History Repeated – Grist for the Mill

By Justin Flynn

She’s 160 years old but only really lived for less than two decades. JUSTIN FLYNN investigates the intriguing past of historic Portarlington Mill.

The grand old Portarlington Mill is still standing proudly more than 160 years after being built.

However, the historic flour mill only operated for 17 years before being repurposed in a number of different guises for nearly a century and a half.

At one point there were more than 250 flour mills in Victoria, but this is one of the oldest to survive.

Built in 1857, six years after Portarlington was declared a town, by Thomas Widdicombe and constructed of local sandstone and timbers, this sturdy-looking mill provided flour to the colony at the time.

It was known as the ‘Granary of the Colony’.

Grain was shipped from Geelong, processed at the mill, and returned to Geelong as flour and bran.

The quarry site chosen to source the stone from which the mill was constructed, was said to be a corroboree site of the Wathaurung people.

The north facing cliffs also provided shelter for escaped convict William Buckley, who spent 32 years living with the Wathaurung people.

The mill wasn’t the first to open on the Bellarine. A mill opened a few years earlier in Drysdale, but was destroyed in a fire in 1861.

In 1874, the steam-driven mill closed when wheat rust set in and its machinery was sent to the Wimmera which had become increasingly used for growing grain crops.

When the wheat industry moved to the Wimmera, Widdicombe used the mill for his brickworks.

Many buildings in Melbourne, Geelong and the Bellarine are made from Widdicombe bricks.

As I browse the impressive structure, I can’t help but be impressed with National Trust volunteer tour guide Jennie Tonzing’s enthusiasm for the mill.

“John Batman had a holiday house here,” she says.

“He initially wanted to build a city here, not on Melbourne’s side, but there wasn’t water. Batman’s grandchildren went to Sunday school here.”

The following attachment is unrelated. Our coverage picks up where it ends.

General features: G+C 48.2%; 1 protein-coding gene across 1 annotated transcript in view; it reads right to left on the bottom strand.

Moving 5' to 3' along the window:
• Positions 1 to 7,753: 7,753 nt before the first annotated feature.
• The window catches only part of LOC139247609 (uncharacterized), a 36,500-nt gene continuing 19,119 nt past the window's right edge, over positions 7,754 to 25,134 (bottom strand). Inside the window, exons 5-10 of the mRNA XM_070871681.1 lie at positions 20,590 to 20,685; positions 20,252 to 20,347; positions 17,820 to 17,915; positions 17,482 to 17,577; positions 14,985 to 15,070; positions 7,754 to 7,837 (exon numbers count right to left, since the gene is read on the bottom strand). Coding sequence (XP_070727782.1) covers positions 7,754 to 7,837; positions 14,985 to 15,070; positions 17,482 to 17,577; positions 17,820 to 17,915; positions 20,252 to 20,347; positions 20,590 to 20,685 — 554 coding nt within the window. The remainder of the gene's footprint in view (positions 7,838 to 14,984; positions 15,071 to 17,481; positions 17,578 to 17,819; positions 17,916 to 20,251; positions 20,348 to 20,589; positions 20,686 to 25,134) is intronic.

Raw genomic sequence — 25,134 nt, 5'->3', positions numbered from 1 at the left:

Around thirty workers handmade tens of thousands of bricks a week from the surrounding clay pits.

Most of the mansions in Melbourne and Geelong have these Widdicombe bricks and clay tiles.

Controversially he mixed his mortar with seawater and nobody thought it would last, but it did.

“I sing in a church choir in Drysdale totally built of Widdicombe’s bricks and there’s not a crack in them.

“People started copying his bricks so he reversed the ‘N’ in Portarlington on the brick so if you got a brick with the ‘N’ the right way, you had a fake.”

Later, the mill had other industrial uses – the processing of seaweed for upholstery and insulation, ink production, and then artificial fertiliser.

Two doors down from the mill is the single-storey historic home of Mr Widdicombe, which was built of Geelong bricks on a bluestone foundation in 1850.

The current owners purchased the residence after touring the mill.

With Portarlington becoming popular as a seaside resort town, the mill was converted in the 1950s to a refuge for Dutch immigrants.

“It was very, very basic but welcoming and most of the families are still around in this area,” Ms Tonzing says.

“I went to my first ball with one of the Dutch boys that lived here.”

However the building was then condemned in 1962 and was slated for demolition.

The owner at the time was issued with a notice to close the building.

Demolition was imminent, but at the last minute, the mill was saved when it was purchased by the Shire of Bellarine and presented to the National Trust of Australia (Victoria).

The National Trust spent $40,000 restoring the mill in the 1970s.

“She has a checkered history, but she’s much loved,” Ms Tonzing says.

“When it re-opened to the public in 1971, they came from all over Australia for it.”

Archaeological digs around the mill have given evidence of the old boiler house at the rear, and also earlier aboriginal activity in this area.

Nowadays the mill is a small, but very interesting, museum and also hosts weddings and exhibitions.

Visit Portarlington Mill on Sundays, September to May from noon to 4pm or during a group tour. See nationaltrust.org.au for details.